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Lenovo turns to magician Liu
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Crowning glory

At the peak of his crowning glory, Liu abruptly receded to the background, ceding center stage to Yang and Amelio, who were recruited to spearhead the company's overseas expansion. Elated by the success in turning around the money losing IBM personal computer business in three months rather than a year as previously targeted, many senior Lenovo executives underestimated the potential pitfalls in overseas sales.

In the ensuing years, the company was too preoccupied with integrating the IBM business and failed to capitalize on the changing market paradigms.

"Lenovo was too confident and too eager to succeed that it made some faulty strategic decisions," the company source said.

Concentrating on producing the IBM-designed line of desktop systems and laptop computers for business, Lenovo paid too little attention to developing the consumer market which has been growing at a much faster rate than the corporate market since 2005, with an explosive growth in demand for notebook computers. "Lenovo's problem lies in its inexperience in running a globalized company," said Antonio Wang, research manager, Computing Systems Research, IDC.

In the third quarter of 2008, global sales volume of notebooks, for the first time, surpassed that of desktops, reaching 38.6 million units, increasing by 40 percent year-on-year.

Sensing the opportunities, other global computer giants, like HP, Acer and Dell, began focusing on the consumer market two years ago. Lenovo was falling far behind and entered the sector only in January 2008 by launching the consumer-based "Idea" series including IdeaPad and IdeaCenter.

Lost opportunity

The proposal by some executives to establish a consumer group in Lenovo was raised as early as 2006. But the approval did not come from the head office until late 2007. "The period of 2005-08 was the best time for any computer maker to tap the consumer market," said Ye Lei, senior analyst from Gartner. But "Lenovo let that opportunity slip away, and it is too late to catch up now," he said.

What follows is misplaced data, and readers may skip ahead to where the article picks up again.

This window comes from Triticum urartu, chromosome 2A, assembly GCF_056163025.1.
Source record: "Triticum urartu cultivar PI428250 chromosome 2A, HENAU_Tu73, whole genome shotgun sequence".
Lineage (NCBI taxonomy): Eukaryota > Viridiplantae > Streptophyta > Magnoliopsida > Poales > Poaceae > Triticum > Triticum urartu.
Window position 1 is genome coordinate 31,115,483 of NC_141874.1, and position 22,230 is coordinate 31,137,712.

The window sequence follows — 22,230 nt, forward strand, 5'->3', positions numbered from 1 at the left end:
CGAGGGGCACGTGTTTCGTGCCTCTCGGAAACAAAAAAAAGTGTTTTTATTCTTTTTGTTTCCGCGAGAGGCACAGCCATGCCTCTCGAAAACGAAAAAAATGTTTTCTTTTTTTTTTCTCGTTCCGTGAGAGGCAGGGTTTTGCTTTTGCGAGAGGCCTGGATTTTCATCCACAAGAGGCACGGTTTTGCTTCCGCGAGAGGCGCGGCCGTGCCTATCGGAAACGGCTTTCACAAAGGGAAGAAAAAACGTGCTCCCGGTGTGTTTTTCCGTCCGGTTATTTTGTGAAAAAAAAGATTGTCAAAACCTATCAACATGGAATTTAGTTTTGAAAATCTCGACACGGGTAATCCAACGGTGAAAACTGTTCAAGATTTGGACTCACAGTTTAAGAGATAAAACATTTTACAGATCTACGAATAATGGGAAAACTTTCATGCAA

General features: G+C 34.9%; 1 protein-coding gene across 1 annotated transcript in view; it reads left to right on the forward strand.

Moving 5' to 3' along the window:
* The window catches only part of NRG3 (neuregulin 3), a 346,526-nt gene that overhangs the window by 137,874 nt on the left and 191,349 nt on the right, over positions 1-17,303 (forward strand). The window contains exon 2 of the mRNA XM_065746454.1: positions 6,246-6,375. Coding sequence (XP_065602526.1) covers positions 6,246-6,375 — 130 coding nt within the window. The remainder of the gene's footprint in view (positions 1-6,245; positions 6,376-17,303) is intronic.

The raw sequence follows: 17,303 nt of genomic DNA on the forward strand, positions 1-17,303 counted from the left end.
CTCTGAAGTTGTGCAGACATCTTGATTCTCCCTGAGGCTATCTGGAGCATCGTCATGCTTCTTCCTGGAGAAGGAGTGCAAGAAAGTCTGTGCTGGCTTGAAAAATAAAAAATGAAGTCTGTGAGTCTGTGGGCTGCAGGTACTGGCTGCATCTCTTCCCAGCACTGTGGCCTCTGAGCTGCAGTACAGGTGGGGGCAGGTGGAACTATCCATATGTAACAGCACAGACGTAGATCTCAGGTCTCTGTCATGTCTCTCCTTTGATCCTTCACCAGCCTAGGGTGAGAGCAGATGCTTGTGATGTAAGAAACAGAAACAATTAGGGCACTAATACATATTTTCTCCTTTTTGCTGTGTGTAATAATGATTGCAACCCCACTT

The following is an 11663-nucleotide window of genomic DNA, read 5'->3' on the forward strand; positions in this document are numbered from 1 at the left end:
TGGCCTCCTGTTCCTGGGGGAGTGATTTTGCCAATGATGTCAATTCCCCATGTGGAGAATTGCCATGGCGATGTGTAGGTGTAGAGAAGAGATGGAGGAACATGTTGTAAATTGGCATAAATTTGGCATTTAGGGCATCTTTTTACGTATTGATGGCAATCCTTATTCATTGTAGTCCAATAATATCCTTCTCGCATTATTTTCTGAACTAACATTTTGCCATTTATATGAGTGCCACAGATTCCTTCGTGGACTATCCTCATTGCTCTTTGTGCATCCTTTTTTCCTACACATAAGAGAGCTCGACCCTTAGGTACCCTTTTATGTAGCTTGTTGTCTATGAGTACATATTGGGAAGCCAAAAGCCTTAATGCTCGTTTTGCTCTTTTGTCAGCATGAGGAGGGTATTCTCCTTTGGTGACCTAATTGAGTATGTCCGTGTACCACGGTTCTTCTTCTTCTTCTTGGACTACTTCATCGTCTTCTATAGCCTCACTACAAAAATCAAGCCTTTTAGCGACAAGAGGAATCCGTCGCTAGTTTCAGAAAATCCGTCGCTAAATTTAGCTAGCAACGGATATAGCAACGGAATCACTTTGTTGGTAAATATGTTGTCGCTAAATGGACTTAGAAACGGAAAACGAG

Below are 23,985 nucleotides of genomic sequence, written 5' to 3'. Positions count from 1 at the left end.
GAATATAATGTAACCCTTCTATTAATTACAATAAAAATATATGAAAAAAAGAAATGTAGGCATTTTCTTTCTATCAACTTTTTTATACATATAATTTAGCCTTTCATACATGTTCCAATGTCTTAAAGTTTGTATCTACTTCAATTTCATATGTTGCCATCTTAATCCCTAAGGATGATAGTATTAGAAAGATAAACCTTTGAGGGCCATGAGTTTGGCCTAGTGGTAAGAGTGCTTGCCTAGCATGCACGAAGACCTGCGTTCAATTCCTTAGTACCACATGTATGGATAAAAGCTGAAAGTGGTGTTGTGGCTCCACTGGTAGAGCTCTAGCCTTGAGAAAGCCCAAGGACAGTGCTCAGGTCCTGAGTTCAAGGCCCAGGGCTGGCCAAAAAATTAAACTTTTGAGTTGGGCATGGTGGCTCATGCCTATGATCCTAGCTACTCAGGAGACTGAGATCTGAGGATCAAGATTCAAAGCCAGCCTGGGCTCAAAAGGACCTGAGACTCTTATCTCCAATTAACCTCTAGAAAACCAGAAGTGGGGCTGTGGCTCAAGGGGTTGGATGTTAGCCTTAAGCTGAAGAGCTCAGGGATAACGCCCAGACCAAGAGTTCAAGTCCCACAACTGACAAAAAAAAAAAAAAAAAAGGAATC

Sales to consumers and small businesses accounted for 20 percent of Lenovo's total, while at Acer, the ratio was 50 percent.

This was not much of an issue when corporate sales boomed in 2006 and 2007. But the crunch came in 2008, when businesses were hunkering down to brace themselves against the onslaught of the financial tsunami, Lenovo did not have a large enough share of the consumer market to help offset the loss in corporate sector sales.

Plans to cut 11 percent of its workforce, or 2,500 jobs worldwide, and reduce executive compensations by 30 to 50 percent has apparently failed to restore investors' confidence in the company's scrip. Lenovo shares tumbled a total of 72 percent, despite occasional recoveries, in the past 12 months. In comparison, Acer shares slipped a mere 7 percent in the same period.

Latest figures from Gartner, a leading information technology research firm, showed that Lenovo's global market share, at 7 percent, has slipped to the fourth place after HP with 19 percent, Dell with 13 percent, and Acer with 12 percent.

Company executives and stock analysts interviewed for this story attributed Lenovo's problems to a clash in management culture between the expatriate and local executives, resulting in a confusing corporate strategy that confounded insiders as well as observers.

"Under the previous leadership, the corporate strategy has been unclear and there is no idea about what should be given priority," said the source.

Frank Chen, CEO of Interbrand China, agreed. "It seems that Lenovo had not clearly explained what the company's strategy was and what it was focusing on to help itself stand out," he said.

In April 2005, just a few months after the acquisition of IBM's PC business, Lenovo relocated its global headquarters to New York, effectively setting up two operation centers, one in Beijing and the other in the US. Company insiders said the New York headquarters had sapped the strength of its operations in China.

"Lenovo did lose some of its advantage in the Chinese market in recent years. It's not because it did something wrong but some of its competitors did something right," said Simon Ye, an analyst from Gartner.

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